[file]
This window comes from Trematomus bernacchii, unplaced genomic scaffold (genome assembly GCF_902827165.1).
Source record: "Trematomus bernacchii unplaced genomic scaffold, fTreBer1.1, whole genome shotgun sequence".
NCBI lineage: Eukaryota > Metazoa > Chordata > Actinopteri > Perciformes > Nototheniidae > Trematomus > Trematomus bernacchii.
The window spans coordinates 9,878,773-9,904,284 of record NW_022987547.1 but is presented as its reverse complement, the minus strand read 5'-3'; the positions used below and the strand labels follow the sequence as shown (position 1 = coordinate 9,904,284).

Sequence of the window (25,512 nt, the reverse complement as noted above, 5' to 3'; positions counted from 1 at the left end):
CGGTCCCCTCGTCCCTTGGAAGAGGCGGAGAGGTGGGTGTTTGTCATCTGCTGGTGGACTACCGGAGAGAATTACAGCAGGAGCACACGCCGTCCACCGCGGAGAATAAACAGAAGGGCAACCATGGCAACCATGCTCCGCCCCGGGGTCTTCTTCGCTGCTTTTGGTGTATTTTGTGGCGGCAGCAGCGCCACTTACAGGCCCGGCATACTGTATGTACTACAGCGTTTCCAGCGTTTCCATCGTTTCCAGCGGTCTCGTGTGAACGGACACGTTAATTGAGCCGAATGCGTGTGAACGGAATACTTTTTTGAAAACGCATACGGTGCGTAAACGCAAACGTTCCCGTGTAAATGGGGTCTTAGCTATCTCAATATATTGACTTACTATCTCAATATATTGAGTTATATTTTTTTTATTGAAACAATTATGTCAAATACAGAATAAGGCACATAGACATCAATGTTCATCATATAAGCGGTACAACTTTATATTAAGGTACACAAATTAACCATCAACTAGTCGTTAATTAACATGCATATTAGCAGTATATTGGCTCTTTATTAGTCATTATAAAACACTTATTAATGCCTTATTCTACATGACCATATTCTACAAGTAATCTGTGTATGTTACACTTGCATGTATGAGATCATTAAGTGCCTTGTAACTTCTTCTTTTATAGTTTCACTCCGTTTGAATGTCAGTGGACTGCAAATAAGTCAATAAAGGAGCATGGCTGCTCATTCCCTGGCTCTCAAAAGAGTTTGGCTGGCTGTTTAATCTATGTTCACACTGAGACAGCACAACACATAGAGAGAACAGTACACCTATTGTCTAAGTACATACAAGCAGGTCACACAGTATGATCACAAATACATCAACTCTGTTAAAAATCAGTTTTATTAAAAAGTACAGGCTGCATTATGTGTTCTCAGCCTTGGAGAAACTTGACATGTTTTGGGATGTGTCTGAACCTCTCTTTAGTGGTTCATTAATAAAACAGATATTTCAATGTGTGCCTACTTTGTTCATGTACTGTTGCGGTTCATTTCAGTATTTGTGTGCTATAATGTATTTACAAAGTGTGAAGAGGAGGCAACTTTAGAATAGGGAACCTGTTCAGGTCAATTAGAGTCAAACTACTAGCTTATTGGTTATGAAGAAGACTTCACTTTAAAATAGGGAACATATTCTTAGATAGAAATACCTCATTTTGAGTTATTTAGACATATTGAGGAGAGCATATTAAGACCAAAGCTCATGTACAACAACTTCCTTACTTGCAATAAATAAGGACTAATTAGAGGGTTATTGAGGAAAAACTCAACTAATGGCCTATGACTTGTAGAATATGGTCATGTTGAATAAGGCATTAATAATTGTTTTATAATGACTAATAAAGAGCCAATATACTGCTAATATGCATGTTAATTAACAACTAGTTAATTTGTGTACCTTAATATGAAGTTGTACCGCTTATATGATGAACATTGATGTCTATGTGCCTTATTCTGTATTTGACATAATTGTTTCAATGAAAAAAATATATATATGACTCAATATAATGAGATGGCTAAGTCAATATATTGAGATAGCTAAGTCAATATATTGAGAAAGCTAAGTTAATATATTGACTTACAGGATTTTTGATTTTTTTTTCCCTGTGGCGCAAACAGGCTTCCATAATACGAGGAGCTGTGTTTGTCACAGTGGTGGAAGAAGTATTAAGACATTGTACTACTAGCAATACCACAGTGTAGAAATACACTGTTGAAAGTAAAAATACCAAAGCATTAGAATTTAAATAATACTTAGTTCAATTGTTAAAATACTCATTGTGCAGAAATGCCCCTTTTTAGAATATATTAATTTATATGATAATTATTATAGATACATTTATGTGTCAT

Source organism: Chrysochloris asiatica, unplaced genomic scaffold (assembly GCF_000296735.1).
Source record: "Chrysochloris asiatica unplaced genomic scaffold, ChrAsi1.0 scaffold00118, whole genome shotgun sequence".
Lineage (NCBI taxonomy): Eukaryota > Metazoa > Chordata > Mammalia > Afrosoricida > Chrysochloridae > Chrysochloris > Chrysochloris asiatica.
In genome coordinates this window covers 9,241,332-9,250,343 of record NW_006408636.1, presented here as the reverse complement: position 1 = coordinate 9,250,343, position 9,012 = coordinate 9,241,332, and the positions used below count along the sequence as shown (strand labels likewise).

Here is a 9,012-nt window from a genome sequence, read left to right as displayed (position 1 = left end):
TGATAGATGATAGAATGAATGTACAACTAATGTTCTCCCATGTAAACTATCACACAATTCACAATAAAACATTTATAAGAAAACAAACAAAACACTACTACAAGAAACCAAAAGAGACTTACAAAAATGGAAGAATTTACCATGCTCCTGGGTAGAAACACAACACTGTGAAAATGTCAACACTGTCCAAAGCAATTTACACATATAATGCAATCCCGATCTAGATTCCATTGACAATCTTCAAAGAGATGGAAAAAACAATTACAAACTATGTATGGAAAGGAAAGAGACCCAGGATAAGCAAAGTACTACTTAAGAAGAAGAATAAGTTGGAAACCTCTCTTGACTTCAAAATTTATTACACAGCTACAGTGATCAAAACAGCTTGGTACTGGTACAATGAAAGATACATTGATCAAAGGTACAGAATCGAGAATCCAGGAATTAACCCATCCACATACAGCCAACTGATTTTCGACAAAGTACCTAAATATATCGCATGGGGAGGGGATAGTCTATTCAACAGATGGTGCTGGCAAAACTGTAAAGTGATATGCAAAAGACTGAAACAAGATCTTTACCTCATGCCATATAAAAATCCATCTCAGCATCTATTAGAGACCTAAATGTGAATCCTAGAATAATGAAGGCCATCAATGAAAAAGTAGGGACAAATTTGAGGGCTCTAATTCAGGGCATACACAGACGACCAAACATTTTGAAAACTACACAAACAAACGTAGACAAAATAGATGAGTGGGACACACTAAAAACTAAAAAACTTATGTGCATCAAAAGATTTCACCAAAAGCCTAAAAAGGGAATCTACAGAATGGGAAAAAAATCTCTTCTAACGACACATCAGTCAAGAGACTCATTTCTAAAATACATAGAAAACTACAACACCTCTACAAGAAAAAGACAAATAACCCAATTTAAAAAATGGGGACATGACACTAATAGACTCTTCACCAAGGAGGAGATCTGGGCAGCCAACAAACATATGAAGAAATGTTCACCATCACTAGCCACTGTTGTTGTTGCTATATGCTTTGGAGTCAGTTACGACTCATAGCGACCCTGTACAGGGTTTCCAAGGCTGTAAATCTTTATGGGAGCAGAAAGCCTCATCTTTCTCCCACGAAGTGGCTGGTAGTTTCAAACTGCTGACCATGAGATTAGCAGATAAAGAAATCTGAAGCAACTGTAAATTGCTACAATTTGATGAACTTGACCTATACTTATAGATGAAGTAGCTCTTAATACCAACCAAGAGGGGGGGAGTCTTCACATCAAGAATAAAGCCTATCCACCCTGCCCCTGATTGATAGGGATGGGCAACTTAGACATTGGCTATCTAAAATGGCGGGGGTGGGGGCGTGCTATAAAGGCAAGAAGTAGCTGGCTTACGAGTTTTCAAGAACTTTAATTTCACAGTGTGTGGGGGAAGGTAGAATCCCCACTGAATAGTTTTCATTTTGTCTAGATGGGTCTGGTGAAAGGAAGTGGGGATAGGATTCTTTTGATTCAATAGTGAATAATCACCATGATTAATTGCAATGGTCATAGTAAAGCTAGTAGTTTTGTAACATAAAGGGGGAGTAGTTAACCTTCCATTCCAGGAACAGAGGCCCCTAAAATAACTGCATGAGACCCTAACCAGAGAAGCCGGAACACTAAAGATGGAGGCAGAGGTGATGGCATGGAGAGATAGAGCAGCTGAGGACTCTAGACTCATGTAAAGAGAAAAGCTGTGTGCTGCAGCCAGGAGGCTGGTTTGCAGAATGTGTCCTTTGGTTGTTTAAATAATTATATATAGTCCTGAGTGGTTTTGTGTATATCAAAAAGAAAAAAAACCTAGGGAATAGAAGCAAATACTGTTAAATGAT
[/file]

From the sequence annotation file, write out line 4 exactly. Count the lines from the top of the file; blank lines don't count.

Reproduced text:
The window spans coordinates 9,878,773-9,904,284 of record NW_022987547.1 but is presented as its reverse complement, the minus strand read 5'-3'; the positions used below and the strand labels follow the sequence as shown (position 1 = coordinate 9,904,284).